JUnit 5 State Of The Union

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JUnit 5 State Of The Union

JUnit 5 has been under development for about 14 months now and the prototype is almost a year old. Time to summarize what happened so far, where the project stands, and where it’s going.

All technical details are based on the current JUnit version, milestone 2. You will find more information in the official user guide, with separate versions for milestone 2 and the most recent build, or on my blog, where I wrote a series about JUnit 5, that I update whenever a new milestone is released.

Previously On Battlestar JUnit

Why JUnit 5? Why not 4.13, which has been in the making since, err, forever? Two and a half reasons…

Goodbye, JUnit 4

Part of JUnit’s success comes from its great tool support, for which tool creators went as far as using reflection (down to private fields) to access information that the API would not hand out. This bound tools to implementation details, which in turn made it hard for JUnit’s maintainers to evolve it – nobody likes breaking downstream projects. This is an important reason for why JUnit’s progress has basically come to a halt.

Then there are the runners and the rules. They were created to extend JUnit and did a good job at that – good but not superb. Runners are a heavyweight concept where one has to manage the whole test lifecycle. But worse, you can only use a single runner at a time – a very strict limitation. That’s why rules were introduced in 4.7. While much simpler and mostly composable, they have other drawbacks – namely that they are limited to certain kinds of behavior, which can best be summarized as before/after.

Last and least was the Java version. Everybody wants to play with lambdas nowadays and having JUnit 4 require Java 8 would have been a hard sell.

Hello, JUnit 5

So in 2015 a team formed around the idea of a complete rewrite. At first dubbed JUnit Lambda, the project did a successful crowdfunding campaign and came up with enough money and employer sponsorship to work on it full time for six months. Workshops, a prototype, an alpha version, and two milestones followed and since earlier this year the project is called JUnit 5. By now, the funds are used up and it is developed like so many other great open source projects: by dedicated people in their free time during the day’s first and last hours.

The team is currently completing the third milestone and has plan for a least two more before a release candidate is even considered. But we’ll come back to that. Let’s first look at what we’ve got in our hands at the moment.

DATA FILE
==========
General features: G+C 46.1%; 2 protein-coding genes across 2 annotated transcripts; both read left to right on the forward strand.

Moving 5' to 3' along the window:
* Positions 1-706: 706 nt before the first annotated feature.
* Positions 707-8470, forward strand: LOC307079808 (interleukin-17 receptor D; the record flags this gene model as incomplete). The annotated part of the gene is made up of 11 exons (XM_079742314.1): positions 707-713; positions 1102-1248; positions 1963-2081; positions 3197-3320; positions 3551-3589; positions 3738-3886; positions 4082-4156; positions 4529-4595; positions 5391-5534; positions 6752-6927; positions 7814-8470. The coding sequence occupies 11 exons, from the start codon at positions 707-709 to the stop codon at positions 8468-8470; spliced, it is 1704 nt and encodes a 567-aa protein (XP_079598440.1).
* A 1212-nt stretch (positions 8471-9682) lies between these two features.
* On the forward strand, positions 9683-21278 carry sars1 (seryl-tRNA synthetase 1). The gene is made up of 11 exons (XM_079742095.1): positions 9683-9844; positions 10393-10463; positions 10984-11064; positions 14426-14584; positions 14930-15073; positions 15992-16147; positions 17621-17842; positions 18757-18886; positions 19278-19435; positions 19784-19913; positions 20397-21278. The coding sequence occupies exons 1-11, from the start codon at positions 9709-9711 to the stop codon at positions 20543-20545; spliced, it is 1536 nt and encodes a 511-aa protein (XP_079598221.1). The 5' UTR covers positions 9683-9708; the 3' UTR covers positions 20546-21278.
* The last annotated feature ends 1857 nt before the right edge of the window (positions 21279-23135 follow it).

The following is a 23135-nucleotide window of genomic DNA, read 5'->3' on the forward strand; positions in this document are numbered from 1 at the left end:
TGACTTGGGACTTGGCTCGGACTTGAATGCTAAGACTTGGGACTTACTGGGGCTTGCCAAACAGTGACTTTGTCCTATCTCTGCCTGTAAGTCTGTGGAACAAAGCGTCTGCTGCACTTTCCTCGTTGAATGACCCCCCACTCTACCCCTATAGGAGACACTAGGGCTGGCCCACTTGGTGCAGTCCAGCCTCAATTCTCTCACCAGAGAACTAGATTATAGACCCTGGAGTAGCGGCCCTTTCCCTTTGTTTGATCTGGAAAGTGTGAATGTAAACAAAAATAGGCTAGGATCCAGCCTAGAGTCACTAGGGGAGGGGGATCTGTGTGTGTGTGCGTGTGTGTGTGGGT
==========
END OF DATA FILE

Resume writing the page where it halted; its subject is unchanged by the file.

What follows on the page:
What Does It Look Like?

Instead of going into details about the new API I ask you to imagine a full blown JUnit 4 tests with all the shenanigans the API offers. Here’s how JUnit 5 is different in comparison to that:

  • Test classes and methods can be package visible.
  • Interface default methods can be test methods.
  • @Test no longer takes parameters. Expected exceptions and timeouts are realized via assertions.
  • You can create tests dynamically at run time with @TestFactory annotated methods (more on that later).
  • The lifecycle annotations got new names: @Before became @BeforeEach and @BeforeClass is now @BeforeAll; likewise for @After....
  • @Ignore changed to @Disabled.
  • In assertions, failure messages come last and can be created lazily.
  • A new assertion assertAll executes the given checks and always reports all results, even if some assertions failed.
  • @Nested can be used to run tests in inner classes.
  • @DisplayName assigns human readable names to tests.
  • Runners and rules are gone and replaced by a new extension mechanism that integrates seamlessly with the native API (more on that later).
  • Tests can have parameters, where instances are created by extensions (again, later).

All in all, this is what a test class might look like:

@DisplayName("Some example test cases")
class ExampleTests {

    static void initAll() { }

    void init() { }

    @DisplayName("Custom test name containing spaces")
    void succeedingTest() { }

    void groupedAssertions() {
        // In a grouped assertion all assertions are executed, and any
        // failures will be reported together.
            () -> assertEquals("John", address.getFirstName()),
            () -> assertEquals("User", address.getLastName())

    @Disabled("for demonstration purposes")
    void skippedTest() {
        // not executed

    void testWithParameters(MyCoolClass coolInstance) {
        // do something with 'coolInstance'

    Collection<DynamicTest> dynamicTestsFromCollection() {
        return Arrays.asList(
            dynamicTest("1st dynamic test", () -> assertTrue(true)),
            dynamicTest("2nd dynamic test", () -> assertEquals(4, 2 * 2))

    void tearDown() { }

    static void tearDownAll() { }

    @DisplayName("Some nested test cases")
    class NestedTest {

        void failingTest() {
            fail("a failing test");


As for @Nested and @DisplayName, this is what it looks like to run an example written by the JUnit team in IntelliJ 2016.2:


Not bad, right? For more have a look at the user guide or my post covering the basics.

How Can I Use It?

To start writing tests all you have to do is include the API artifact org.junit.jupiter:junit-jupiter-api:5.0.0-M2 in your project. Unfortunately, running tests is a little more complicated…